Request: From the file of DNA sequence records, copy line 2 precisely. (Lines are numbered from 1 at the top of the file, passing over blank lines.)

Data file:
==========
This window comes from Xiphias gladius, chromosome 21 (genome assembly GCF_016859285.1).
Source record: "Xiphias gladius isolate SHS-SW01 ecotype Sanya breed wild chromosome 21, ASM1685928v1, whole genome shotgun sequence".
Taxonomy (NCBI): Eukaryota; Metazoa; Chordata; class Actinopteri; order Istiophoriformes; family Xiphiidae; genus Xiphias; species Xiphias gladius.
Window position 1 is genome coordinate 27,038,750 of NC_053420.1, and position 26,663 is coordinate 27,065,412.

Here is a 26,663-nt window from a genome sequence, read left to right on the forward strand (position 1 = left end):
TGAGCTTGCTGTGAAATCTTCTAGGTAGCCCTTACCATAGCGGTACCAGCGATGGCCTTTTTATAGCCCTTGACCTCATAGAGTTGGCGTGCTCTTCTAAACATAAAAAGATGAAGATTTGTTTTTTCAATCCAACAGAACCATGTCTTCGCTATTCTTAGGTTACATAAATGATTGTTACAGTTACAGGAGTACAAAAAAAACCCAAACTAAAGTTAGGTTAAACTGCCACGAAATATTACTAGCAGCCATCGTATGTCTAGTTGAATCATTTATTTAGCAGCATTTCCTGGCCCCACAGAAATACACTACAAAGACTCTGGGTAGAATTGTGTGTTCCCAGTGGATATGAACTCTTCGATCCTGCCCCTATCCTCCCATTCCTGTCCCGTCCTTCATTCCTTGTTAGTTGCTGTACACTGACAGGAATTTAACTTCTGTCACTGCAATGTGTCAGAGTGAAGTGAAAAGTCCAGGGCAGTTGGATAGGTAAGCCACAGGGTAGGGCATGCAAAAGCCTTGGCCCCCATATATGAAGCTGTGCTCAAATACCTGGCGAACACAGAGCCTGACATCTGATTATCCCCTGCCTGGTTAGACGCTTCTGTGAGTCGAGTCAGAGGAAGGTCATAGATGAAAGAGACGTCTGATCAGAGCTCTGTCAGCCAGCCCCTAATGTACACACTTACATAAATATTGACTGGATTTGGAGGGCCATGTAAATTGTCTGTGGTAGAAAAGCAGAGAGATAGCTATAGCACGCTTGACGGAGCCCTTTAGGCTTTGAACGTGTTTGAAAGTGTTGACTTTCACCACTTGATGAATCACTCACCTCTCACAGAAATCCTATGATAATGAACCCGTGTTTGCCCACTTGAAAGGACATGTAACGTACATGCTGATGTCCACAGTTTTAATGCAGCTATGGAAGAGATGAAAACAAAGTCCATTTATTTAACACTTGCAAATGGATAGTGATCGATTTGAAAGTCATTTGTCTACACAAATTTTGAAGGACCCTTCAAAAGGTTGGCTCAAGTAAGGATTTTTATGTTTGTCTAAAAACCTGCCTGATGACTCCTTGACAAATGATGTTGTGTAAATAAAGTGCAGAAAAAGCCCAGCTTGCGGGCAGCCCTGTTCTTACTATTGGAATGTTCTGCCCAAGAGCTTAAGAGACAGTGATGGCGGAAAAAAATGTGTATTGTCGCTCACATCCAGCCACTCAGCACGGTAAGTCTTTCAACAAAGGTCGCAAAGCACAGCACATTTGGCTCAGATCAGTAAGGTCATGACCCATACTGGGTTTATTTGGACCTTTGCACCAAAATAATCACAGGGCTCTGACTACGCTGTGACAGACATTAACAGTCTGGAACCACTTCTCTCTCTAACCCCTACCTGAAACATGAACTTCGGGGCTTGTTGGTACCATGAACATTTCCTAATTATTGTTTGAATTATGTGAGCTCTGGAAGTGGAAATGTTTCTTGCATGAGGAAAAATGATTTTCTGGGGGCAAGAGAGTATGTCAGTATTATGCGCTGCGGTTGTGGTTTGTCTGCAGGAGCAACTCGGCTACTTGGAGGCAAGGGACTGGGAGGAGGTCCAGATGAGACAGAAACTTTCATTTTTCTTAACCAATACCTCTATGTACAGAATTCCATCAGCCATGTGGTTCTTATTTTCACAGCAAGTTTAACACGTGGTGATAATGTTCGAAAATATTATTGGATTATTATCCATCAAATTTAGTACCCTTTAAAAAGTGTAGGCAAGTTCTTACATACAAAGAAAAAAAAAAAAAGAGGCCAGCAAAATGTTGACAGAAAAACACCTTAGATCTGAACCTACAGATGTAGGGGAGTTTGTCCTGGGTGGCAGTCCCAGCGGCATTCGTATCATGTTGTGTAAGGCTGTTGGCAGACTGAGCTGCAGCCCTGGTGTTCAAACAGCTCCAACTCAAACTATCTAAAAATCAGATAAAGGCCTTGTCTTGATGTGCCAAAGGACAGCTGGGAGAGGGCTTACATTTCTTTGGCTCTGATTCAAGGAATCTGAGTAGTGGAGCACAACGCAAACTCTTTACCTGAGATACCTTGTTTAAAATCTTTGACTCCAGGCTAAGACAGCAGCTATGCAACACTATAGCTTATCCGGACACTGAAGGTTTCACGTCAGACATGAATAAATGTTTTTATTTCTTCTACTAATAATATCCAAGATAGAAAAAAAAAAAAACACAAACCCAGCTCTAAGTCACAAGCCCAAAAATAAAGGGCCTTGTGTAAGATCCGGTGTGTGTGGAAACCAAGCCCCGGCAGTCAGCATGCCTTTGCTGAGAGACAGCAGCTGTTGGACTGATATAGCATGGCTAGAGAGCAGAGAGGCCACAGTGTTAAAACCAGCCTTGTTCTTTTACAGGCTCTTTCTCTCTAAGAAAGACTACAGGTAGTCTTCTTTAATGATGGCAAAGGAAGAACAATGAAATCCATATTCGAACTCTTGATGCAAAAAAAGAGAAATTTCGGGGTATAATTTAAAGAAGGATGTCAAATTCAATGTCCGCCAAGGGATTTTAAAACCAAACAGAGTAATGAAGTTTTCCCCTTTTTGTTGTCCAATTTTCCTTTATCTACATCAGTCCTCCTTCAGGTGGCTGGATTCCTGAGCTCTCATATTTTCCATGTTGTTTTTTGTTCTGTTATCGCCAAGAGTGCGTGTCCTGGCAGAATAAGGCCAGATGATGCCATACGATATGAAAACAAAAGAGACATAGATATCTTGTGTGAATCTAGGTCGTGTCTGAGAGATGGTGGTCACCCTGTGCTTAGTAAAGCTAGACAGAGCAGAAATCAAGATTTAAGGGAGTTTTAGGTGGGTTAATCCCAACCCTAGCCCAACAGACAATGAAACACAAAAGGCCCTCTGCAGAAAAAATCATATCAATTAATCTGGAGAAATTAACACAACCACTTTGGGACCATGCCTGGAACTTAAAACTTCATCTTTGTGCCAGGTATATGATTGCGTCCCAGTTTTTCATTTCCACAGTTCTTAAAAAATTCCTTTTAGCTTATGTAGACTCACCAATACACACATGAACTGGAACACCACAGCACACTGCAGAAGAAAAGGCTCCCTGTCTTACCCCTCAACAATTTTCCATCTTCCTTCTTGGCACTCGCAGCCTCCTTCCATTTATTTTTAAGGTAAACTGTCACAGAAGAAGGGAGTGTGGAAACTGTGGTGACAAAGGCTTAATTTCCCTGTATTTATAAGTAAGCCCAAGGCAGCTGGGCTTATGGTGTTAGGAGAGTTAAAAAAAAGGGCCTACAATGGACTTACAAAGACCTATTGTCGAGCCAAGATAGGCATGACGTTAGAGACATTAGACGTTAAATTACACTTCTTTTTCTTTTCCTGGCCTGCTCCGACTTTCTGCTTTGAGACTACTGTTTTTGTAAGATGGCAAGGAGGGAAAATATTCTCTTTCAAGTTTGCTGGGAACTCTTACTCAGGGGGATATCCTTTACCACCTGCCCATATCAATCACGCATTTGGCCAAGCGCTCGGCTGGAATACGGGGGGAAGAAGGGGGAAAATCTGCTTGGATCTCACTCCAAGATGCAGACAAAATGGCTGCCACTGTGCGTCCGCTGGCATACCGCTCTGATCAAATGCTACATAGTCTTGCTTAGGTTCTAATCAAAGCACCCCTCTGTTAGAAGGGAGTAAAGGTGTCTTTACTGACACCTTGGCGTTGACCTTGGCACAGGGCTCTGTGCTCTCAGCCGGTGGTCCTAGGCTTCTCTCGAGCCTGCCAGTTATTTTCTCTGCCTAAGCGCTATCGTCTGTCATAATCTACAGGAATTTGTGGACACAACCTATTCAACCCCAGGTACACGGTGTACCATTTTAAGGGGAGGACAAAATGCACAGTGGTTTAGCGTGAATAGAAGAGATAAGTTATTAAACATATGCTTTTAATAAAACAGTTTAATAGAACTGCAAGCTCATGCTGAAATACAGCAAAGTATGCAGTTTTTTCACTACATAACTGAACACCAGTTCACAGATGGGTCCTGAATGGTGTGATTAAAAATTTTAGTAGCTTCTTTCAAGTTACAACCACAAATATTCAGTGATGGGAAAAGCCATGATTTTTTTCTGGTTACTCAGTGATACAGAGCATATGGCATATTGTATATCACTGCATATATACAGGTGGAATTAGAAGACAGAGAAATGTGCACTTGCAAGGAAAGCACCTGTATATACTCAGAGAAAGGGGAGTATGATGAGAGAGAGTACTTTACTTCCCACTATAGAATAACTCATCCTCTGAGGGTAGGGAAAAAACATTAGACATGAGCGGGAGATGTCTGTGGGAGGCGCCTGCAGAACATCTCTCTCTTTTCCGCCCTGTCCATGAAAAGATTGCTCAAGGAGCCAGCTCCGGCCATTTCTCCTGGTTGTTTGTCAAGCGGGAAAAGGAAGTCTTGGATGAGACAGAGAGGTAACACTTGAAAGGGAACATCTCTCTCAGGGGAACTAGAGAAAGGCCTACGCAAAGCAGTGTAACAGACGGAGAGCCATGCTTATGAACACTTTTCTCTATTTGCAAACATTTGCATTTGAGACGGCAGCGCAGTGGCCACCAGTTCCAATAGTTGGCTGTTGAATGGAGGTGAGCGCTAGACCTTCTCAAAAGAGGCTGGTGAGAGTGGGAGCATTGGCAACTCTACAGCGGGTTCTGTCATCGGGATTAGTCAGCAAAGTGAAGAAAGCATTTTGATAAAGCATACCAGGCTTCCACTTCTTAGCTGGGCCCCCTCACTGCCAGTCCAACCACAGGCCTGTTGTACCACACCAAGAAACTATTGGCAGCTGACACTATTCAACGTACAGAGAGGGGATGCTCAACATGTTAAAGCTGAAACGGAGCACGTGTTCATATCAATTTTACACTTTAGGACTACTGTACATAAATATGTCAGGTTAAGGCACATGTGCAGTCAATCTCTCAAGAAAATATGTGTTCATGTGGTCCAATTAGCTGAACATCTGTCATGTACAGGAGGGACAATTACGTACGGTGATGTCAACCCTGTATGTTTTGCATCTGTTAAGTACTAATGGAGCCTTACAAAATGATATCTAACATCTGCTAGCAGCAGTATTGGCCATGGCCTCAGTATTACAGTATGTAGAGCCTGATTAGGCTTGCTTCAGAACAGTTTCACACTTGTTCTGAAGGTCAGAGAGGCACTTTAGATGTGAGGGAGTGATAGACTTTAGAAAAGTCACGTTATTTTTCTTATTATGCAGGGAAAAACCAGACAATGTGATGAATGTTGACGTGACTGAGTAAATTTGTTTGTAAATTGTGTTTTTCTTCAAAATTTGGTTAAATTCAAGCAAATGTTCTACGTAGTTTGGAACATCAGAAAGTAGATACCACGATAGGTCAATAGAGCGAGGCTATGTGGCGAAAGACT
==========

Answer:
Source record: "Xiphias gladius isolate SHS-SW01 ecotype Sanya breed wild chromosome 21, ASM1685928v1, whole genome shotgun sequence".